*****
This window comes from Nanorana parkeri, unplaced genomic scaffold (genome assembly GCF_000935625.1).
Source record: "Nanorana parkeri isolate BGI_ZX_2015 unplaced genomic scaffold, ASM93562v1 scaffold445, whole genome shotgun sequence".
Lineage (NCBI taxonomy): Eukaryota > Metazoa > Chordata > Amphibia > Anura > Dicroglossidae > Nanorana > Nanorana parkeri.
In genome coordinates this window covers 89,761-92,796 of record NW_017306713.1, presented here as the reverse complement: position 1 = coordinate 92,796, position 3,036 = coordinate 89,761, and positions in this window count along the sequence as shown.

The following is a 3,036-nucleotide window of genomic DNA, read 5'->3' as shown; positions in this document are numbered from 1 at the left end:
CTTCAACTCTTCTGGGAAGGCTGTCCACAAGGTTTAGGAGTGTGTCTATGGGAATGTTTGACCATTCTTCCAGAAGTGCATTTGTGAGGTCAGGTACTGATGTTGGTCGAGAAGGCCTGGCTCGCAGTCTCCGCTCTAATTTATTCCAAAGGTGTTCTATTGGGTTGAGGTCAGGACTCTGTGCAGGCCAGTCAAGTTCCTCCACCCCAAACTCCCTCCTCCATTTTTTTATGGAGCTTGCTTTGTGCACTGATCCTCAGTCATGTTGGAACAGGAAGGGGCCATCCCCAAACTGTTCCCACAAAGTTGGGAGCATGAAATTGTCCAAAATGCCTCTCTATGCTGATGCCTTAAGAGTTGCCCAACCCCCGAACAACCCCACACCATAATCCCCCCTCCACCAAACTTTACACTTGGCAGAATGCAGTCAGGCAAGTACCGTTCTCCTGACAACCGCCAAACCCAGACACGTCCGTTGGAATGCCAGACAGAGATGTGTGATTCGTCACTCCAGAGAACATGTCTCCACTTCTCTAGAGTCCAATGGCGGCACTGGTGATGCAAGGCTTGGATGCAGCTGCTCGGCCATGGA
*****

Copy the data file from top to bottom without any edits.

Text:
This window comes from Nanorana parkeri, unplaced genomic scaffold (genome assembly GCF_000935625.1).
Source record: "Nanorana parkeri isolate BGI_ZX_2015 unplaced genomic scaffold, ASM93562v1 scaffold445, whole genome shotgun sequence".
Lineage (NCBI taxonomy): Eukaryota > Metazoa > Chordata > Amphibia > Anura > Dicroglossidae > Nanorana > Nanorana parkeri.
In genome coordinates this window covers 89,761-92,796 of record NW_017306713.1, presented here as the reverse complement: position 1 = coordinate 92,796, position 3,036 = coordinate 89,761, and positions in this window count along the sequence as shown.

The following is a 3,036-nucleotide window of genomic DNA, read 5'->3' as shown; positions in this document are numbered from 1 at the left end:
CTTCAACTCTTCTGGGAAGGCTGTCCACAAGGTTTAGGAGTGTGTCTATGGGAATGTTTGACCATTCTTCCAGAAGTGCATTTGTGAGGTCAGGTACTGATGTTGGTCGAGAAGGCCTGGCTCGCAGTCTCCGCTCTAATTTATTCCAAAGGTGTTCTATTGGGTTGAGGTCAGGACTCTGTGCAGGCCAGTCAAGTTCCTCCACCCCAAACTCCCTCCTCCATTTTTTTATGGAGCTTGCTTTGTGCACTGATCCTCAGTCATGTTGGAACAGGAAGGGGCCATCCCCAAACTGTTCCCACAAAGTTGGGAGCATGAAATTGTCCAAAATGCCTCTCTATGCTGATGCCTTAAGAGTTGCCCAACCCCCGAACAACCCCACACCATAATCCCCCCTCCACCAAACTTTACACTTGGCAGAATGCAGTCAGGCAAGTACCGTTCTCCTGACAACCGCCAAACCCAGACACGTCCGTTGGAATGCCAGACAGAGATGTGTGATTCGTCACTCCAGAGAACATGTCTCCACTTCTCTAGAGTCCAATGGCGGCACTGGTGATGCAAGGCTTGGATGCAGCTGCTCGGCCATGGA